Saturday, June 6, 2020

Kikkoman - What Does It Mean?

I’ve got a lot I want to blog about, but recently I haven’t had time to sit down and write a blog post as detailed as I’d like. For now, here’s a post about Japanese trivia.

If you enjoy going to Chinese and Japanese restaurants, or just enjoy cooking Asian food at home, I’m quite sure you’ve come across the soy sauce brand Kikkoman.

This blog post is about what the name of this brand and their logo means.

First off, let’s analyze the logo.

It’s composed of two concentric hexagon outlines, the outer hexagon being extremely thick in width, and the inner one being extremely thin.

At the center is a stylized character for the Chinese character for “10,000” or “myriad”, . It is in fact, the older, traditional form for the character .

In the Chinese number system, and consequently the Japanese number system, larger numbers are counted differently. Instead of  breaking up large numbers in terms of how many thousands (1,000) they have, they're broken down in terms of how many ten thousands (10,000) they have.

That is to say, that in the Chinese number system, there exists a singular unit of ten thousands, called a "
wàn" in Mandarin Chinese, or "man" in Japanese.

What to Westerners looks like "ten thousand," (10,000), in countries where the Chinese number system is used, this is seen as one unit, in older English called a "myriad." (1,0000)

The next unit up is called an "oku," (億) which is a unit of one hundred million. Where commas are placed after every three places in the Western number system, commas are placed every four spaces.

So in Western numbers, one hundred million looks like 100,000,000, it looks like 1,0000,0000.

The original meaning of the word "myriad" in English was an archaic unit of 10,000, but today it means a large, innumerable number.

As in English, the character
can also share the meaning of the word "myriad" of a countless number, in which case it is read よろず (yorozu).

So what is this logo’s meaning? Why were these elements chosen?

It all begins to make sense once we realize that traditionally, the Japanese referred to the hexagon as “turtle/tortoise shell,” 亀甲 (きっこう, kikkou) because of the patterns found on turtle shells.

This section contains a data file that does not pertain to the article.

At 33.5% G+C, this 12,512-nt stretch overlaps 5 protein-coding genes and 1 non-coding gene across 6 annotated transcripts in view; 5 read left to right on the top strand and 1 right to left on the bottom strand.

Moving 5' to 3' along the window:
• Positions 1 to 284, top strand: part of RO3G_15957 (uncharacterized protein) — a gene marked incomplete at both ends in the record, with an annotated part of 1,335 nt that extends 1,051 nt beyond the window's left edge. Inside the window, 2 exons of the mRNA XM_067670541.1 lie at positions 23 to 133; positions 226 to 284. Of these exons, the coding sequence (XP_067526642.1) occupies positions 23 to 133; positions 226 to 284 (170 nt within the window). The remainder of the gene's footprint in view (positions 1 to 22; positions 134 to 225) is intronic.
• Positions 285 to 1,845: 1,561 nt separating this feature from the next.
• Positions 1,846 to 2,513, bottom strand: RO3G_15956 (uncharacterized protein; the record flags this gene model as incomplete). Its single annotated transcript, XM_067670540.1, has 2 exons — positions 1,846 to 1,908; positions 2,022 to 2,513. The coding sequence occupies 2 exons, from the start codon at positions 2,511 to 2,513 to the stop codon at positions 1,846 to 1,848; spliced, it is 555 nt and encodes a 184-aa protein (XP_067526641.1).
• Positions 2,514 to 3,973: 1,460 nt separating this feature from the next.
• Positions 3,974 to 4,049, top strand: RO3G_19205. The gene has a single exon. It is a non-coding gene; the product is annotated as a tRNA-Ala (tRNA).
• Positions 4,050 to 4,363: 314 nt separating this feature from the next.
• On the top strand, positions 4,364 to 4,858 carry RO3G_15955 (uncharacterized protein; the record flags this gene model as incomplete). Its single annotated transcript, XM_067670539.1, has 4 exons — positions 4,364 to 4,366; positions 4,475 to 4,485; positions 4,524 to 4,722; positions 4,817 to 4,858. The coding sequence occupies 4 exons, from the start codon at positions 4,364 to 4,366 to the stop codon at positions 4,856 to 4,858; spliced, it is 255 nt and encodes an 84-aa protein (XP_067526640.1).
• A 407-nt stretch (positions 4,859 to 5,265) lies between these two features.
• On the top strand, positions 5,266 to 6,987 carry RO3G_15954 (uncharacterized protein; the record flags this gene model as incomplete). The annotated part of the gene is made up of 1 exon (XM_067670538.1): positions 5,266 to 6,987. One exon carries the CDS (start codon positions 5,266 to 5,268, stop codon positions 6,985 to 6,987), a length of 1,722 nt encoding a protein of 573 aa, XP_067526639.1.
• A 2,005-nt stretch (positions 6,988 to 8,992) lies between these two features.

When looking at a turtle shell, it’s easy to see.

The turtle is an auspicious symbol in Asian culture, because it is thought to live a long life, 10,000 years in particular.

Starting to get the picture?

In short, the literal meaning of "kikkoman" is "myriad in a hexagon," and the logo itself is the image of a stylized character for "myriad" enclosed in a hexagon.

The double meaning that can be found here is that "kikkou," or 亀甲 when written in Chinese characters, actually means "turtle shell."

So the word "kikkoman," and its visual representation are auspicious symbols of longevity and good luck.

It's a name that reflects the founders' hopes of the company lasting 10,000 (a myriad) years. (Basically forever.)

In Japanese art, one can often see the turtle paired with a crane. It is said the crane lives 1,000 years, and the turtle 10,000. Together, they are auspicious symbols of longevity.

I’m quite sure you’ve heard of the Japanese expression “banzai.” (万歳, ばんざい) It literally means “10,000 years.” (In some compounds, 万/萬 is read “ban”.)

By the way, any Megaman lovers on here remember the turtle boss from Megaman 7?

Check out the turtle decorations in the stage leading up to it.

Notice the hexagon?

Related Post: 
Oshogatsu: Japanese New Year